The Drury student team ultimately drafted and presented a 244-page Main Street renewal plan entitled “Reconnecting Brookfield.” Because so many community members had interacted with the Drury students, 75-80 residents came out in a December ice storm to hear the final presentation.
The Drury University students’ assistance was secured through Brookfield’s involvement in state and national economic development initiatives, and key leaders like Cleveland tapping networks of expertise though the Land-Grant University and higher education system.
Challenges that occurred
Very few challenges were noted for either project. Informants emphasized the success of both projects in achieving goals for the classroom and the community. The Brookfield project involved Drury students driving 250 miles one way – the farthest away of any community Drury has worked with. The contract fee paid to Drury by the community covered the transportation expenses involved.
Outcomes for students
“The community is a learning laboratory,” says Garrott. “Doing work in the community is as close as students can come to the challenge of office work without the rigor of making a profit.”
“The community projects develop citizen-scholars,” says Barber. “The Drury students are seeing that what they’re learning in the classroom has an application with a greater meaning than just academic.”
One of the early observations of a Drury student from Chicago was that the Brookfield people and their surroundings don’t match. The people were warm, inviting, progressive but the town looked old, broken, and in disrepair.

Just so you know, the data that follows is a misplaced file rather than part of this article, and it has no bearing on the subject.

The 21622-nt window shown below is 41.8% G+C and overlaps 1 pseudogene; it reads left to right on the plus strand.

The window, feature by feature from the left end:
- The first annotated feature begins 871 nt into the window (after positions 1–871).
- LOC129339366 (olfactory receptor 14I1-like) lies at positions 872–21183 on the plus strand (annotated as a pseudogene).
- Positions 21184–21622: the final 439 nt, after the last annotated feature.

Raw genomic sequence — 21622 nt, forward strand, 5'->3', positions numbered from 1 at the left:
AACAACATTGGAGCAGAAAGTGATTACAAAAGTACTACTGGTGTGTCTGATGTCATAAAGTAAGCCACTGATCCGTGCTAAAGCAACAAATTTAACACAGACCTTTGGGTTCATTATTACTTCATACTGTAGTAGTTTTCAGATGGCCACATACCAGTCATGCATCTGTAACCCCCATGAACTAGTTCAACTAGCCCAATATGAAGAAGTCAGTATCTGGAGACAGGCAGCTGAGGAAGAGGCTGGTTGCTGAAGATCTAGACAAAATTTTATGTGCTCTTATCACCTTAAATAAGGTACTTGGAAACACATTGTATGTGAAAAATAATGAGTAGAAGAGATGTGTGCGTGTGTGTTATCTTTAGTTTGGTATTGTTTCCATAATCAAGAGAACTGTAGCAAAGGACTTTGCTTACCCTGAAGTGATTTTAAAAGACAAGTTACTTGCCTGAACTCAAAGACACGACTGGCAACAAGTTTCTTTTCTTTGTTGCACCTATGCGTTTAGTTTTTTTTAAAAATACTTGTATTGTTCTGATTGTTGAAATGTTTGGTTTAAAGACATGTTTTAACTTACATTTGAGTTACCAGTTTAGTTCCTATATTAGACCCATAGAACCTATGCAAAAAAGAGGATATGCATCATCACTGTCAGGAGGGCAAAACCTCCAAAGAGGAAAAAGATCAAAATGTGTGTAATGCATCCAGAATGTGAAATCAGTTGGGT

Outcomes for community
Drury’s CCS students developed and administered a Main Street renewal plan for Brookfield, Mo. in 2008. The community had previously applied for assistance from the Missouri Dept. of Economic Development’s DREAM Initiative (Downtown Revitalization and Economic Assistance for Missouri), a program designed to give priority to selected communities on state programs, and to provide technical and financial assistance for engaging in downtown revitalization. Brookfield initially failed to receive the DREAM designation, with reviews stating that they lacked a vision or plan. After the Drury project, the community reapplied with a plan in 2009 and saw its “dream” come one step closer to reality. The Drury student visioning project was considered a major factor in Brookfield getting the designation.
“When we were not selected, it was noted that we simply did not have an adequate plan. That notation was taken very seriously and, with the help of the Drury School of Architecture and Jeff Barber-University of Missouri Extension ExCEED, a Main Street Visioning team was created,” said current Mayor of Brookfield, Jack Forbes. This fall, Brookfield was selected to receive the DREAM designation.
Drury students contributed pro bono work to the Brookfield Main Street renewal project valued at over $60,000. Projecting the greater economic impact for DREAM communities is speculative, but based on data released in August 2008 for twenty (20) preceding DREAM communities, an average of $2.3 million in new investment was realized in the form of technical and financial assistance from the state. The result was a leveraging of private investment in the same communities that averaged $10 million per community, including the state’s portion.
University of Missouri Service-Learning Project
Founded in 1839, the University of Missouri was the first public university west of the Mississippi River and in the Louisiana Purchase territory. MU is located in Columbia, Mo. which, with a population of approx. 100,000, lies between St. Louis and Kansas City, a two-hour drive from each.